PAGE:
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Mitch McConnell Endorses Trump, Whom He Once Denounced

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Mitch McConnell Endorses Trump, Whom He Once Denounced

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Three years after delivering a scorching denouncement of Donald J. Trump after the Jan. 6 riot, Senator Mitch McConnell endorsed him for president on Wednesday, illustrating Mr. Trump’s power to bend the Republican Party to his will as he marches to the G.O.P. nomination.

Mr. McConnell, the Senate Republican minority leader, and Mr. Trump had not said a word to each other since December 2020. But people close to both men had been working behind the scenes for weeks to pave the way for the endorsement.

The Kentucky Republican had been the highest-ranking member of the party to withhold an endorsement for Mr. Trump. And for the former president, Mr. McConnell’s backing could be important as he tries to corral some Republican donors who have been leery of him.

It was shortly after the 2021 attack on the Capitol by a pro-Trump mob that Mr. McConnell publicly blamed the riot on Mr. Trump’s incessant lies that the 2020 election had been stolen. But he also declined to vote to convict Mr. Trump during the former president’s second impeachment trial, indicating that the criminal justice system was the place to deal with him.

“Former President Trump’s actions preceding the riot were a disgraceful dereliction of duty,” Mr. McConnell said in a speech after the trial had ended. There was no question that Mr. Trump was “practically and morally responsible for provoking the events of that day,” he added.

“The people who stormed this building believed they were acting on the wishes and instructions of their president,” Mr. McConnell said.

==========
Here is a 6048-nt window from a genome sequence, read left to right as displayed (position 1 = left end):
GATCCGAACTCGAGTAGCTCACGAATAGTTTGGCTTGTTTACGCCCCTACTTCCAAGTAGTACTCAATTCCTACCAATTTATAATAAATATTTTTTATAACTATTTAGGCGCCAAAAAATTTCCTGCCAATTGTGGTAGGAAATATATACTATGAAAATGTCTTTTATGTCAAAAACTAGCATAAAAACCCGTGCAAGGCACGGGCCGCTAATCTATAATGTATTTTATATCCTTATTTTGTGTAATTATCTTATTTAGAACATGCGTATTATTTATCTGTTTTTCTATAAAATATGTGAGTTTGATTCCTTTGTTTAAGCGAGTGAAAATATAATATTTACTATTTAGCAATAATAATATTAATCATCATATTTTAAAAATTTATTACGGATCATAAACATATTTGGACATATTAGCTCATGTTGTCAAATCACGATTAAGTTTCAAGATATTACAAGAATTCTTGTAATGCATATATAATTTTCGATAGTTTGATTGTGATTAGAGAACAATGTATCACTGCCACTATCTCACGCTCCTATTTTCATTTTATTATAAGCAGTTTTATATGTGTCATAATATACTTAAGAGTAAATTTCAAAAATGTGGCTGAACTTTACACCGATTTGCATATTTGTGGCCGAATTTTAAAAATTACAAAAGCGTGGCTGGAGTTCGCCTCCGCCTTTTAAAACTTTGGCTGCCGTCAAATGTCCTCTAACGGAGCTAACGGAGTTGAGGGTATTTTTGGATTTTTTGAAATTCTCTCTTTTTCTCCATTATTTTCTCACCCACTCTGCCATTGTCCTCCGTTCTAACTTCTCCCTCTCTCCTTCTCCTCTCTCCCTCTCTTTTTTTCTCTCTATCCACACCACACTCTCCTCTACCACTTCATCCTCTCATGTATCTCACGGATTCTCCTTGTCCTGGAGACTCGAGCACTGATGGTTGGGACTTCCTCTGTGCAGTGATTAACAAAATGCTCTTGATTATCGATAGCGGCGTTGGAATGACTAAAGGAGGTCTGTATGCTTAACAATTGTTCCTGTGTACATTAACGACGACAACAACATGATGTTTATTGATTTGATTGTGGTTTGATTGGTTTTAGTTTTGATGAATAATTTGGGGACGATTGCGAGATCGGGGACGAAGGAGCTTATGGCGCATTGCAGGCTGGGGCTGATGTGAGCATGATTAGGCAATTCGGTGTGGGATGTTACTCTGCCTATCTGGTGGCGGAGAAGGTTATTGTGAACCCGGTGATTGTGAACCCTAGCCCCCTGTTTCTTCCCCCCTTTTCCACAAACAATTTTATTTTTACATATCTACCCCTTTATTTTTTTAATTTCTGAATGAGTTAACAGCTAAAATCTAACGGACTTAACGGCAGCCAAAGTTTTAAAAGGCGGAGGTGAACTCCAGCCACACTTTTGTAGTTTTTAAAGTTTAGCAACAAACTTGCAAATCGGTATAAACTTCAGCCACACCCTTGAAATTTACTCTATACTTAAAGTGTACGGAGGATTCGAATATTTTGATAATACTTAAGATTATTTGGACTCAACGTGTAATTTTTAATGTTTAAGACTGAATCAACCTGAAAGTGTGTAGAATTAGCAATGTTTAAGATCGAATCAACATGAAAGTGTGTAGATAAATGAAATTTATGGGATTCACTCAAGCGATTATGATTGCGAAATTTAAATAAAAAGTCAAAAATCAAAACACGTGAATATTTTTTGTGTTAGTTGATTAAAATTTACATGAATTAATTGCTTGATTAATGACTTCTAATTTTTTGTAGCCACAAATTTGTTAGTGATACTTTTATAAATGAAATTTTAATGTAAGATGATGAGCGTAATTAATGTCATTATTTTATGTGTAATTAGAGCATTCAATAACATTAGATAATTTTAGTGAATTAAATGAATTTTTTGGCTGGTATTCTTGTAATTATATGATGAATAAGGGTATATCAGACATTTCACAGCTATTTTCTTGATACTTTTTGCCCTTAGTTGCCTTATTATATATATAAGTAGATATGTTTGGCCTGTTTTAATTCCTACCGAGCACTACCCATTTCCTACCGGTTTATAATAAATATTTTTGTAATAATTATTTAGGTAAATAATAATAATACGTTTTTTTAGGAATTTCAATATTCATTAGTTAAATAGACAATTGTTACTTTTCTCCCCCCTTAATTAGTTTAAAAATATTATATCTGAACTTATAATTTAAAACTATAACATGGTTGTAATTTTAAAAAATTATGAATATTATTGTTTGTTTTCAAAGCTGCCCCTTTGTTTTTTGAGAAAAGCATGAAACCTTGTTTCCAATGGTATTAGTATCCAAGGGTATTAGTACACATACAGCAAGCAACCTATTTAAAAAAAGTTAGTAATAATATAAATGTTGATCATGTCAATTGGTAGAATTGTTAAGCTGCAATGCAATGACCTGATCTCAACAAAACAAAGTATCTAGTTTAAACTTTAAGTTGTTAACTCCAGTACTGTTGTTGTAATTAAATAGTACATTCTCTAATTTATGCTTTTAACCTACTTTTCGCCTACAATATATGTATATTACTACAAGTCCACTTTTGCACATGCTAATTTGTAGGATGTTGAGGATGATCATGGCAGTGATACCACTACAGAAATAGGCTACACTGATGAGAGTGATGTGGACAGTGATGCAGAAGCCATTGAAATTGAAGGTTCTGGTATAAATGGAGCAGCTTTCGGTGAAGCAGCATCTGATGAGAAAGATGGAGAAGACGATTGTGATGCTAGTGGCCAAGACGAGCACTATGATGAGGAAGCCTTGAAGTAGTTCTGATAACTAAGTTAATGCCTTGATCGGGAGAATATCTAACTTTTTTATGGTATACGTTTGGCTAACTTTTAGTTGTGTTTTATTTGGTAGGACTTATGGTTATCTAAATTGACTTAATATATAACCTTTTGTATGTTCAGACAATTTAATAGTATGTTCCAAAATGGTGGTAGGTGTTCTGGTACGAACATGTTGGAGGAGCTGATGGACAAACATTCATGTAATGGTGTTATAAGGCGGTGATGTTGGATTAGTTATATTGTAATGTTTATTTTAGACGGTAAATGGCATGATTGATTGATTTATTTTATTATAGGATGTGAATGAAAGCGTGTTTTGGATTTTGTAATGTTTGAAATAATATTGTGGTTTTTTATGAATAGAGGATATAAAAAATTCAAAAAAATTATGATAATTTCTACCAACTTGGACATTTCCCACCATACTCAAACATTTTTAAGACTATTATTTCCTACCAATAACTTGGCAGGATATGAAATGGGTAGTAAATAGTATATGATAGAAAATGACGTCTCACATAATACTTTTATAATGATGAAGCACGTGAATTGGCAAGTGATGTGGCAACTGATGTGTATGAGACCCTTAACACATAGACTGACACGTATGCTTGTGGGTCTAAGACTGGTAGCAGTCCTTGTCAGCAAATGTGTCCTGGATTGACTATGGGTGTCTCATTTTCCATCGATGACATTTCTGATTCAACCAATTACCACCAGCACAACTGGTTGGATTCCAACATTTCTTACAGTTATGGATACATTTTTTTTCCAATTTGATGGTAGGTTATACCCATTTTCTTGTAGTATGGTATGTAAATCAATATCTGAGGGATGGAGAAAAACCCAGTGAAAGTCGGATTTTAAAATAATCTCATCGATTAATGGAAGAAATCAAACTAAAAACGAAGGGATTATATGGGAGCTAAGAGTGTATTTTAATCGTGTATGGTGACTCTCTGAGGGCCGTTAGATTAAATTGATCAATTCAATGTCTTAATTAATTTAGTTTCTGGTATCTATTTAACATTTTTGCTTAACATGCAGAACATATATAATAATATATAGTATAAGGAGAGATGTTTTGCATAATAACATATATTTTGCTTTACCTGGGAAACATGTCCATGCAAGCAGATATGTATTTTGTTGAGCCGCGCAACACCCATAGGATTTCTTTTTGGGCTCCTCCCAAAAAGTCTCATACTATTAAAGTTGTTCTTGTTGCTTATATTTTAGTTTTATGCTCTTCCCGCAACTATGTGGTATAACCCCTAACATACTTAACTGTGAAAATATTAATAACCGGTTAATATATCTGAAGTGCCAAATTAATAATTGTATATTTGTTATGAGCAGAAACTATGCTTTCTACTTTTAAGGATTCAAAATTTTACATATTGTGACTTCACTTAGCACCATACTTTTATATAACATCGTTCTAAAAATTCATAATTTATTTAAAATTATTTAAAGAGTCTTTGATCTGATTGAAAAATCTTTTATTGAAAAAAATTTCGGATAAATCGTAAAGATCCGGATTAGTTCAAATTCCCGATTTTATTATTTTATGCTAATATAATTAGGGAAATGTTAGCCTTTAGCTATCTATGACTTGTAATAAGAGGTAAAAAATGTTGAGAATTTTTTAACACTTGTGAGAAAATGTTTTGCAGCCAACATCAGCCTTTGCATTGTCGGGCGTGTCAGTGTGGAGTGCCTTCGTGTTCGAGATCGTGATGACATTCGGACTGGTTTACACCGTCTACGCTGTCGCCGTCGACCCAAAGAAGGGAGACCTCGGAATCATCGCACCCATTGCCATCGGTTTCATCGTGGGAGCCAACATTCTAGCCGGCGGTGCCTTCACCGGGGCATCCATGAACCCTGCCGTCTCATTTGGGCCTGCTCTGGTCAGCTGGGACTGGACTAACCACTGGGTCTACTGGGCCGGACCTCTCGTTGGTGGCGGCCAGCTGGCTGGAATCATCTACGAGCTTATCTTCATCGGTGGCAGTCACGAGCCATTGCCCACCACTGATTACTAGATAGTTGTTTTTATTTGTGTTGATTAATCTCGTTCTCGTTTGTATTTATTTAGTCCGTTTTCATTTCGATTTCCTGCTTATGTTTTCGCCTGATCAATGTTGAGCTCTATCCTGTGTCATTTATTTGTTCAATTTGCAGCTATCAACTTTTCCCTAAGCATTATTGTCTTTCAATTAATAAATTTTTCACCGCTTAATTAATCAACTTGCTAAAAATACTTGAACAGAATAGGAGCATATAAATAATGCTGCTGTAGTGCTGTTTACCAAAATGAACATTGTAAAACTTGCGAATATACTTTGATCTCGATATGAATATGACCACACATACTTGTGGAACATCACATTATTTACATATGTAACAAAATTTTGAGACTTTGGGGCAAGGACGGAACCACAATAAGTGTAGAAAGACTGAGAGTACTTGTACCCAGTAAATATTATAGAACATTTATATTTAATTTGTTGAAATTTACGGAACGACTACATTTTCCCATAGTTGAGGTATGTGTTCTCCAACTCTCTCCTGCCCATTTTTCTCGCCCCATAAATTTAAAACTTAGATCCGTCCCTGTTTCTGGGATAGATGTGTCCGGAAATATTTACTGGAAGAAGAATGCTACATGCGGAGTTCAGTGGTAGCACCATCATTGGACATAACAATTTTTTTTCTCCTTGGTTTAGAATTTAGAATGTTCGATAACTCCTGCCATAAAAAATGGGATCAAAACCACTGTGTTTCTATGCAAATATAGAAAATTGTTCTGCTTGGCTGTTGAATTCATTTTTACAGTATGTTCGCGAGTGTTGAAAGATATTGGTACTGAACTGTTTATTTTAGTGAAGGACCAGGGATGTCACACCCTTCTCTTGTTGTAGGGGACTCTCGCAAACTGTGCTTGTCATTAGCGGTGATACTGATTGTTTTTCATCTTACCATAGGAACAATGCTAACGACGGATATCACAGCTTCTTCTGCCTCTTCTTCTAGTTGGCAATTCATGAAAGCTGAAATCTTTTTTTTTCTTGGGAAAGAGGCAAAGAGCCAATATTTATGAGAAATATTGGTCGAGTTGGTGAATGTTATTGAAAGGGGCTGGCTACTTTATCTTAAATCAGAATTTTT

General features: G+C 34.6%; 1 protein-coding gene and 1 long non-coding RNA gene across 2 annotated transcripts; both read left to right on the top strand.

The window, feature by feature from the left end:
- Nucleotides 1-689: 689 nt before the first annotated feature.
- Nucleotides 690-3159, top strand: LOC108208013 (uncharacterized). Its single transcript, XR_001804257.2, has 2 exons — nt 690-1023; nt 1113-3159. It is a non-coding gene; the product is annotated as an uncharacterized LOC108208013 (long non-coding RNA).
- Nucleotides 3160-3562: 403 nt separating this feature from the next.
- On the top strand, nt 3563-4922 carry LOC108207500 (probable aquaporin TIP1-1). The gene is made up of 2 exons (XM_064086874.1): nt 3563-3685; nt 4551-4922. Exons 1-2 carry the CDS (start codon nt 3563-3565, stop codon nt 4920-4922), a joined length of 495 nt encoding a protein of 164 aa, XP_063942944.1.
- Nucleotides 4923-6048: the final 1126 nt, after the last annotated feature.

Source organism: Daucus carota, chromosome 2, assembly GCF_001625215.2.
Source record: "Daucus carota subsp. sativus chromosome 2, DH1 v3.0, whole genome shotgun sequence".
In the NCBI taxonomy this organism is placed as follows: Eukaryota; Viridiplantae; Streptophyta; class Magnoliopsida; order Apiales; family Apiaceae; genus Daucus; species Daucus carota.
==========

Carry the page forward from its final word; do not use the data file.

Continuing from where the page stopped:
In return, Mr. Trump continuously mocked Mr. McConnell and smeared him.

A year later, Mr. McConnell said in an interview with Axios that he would back the nominee of the Republican Party, even if that nominee was Mr. Trump. As it became clear that Mr. Trump had outlasted his Republican primary challengers, Mr. McConnell’s confidant and longtime political strategist, Josh Holmes, and Chris LaCivita, a top campaign adviser to Mr. Trump, began working on re-establishing a relationship between the two teams.

And on Wednesday, after Mr. Trump’s victories on Super Tuesday and after Nikki Haley announced that she was dropping out of the Republican race, Mr. McConnell released a statement formally backing Mr. Trump.

“It is abundantly clear that former President Trump has earned the requisite support of Republican voters to be our nominee for President of the United States,” he said in a statement. He added, “It should come as no surprise that as nominee, he will have my support. During his presidency, we worked together to accomplish great things for the American people including tax reform that supercharged our economy and a generational change of our federal judiciary — most importantly, the Supreme Court.”

Last week, Mr. McConnell announced that he would step down as minority leader at the end of the year — and acknowledged that his views were no longer in line with a party now firmly in the grip of Mr. Trump.

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